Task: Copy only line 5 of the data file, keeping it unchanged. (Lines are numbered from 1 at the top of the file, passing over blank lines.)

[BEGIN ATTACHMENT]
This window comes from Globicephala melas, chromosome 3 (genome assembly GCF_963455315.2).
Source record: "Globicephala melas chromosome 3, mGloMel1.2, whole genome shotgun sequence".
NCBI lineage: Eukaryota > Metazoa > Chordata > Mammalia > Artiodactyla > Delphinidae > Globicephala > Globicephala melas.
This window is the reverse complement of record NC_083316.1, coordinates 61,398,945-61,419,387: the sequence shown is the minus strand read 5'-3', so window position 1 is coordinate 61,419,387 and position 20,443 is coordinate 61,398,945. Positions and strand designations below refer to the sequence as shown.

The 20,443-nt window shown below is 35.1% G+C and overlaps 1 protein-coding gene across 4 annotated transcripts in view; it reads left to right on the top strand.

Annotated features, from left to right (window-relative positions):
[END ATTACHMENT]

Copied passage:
The 20,443-nt window shown below is 35.1% G+C and overlaps 1 protein-coding gene across 4 annotated transcripts in view; it reads left to right on the top strand.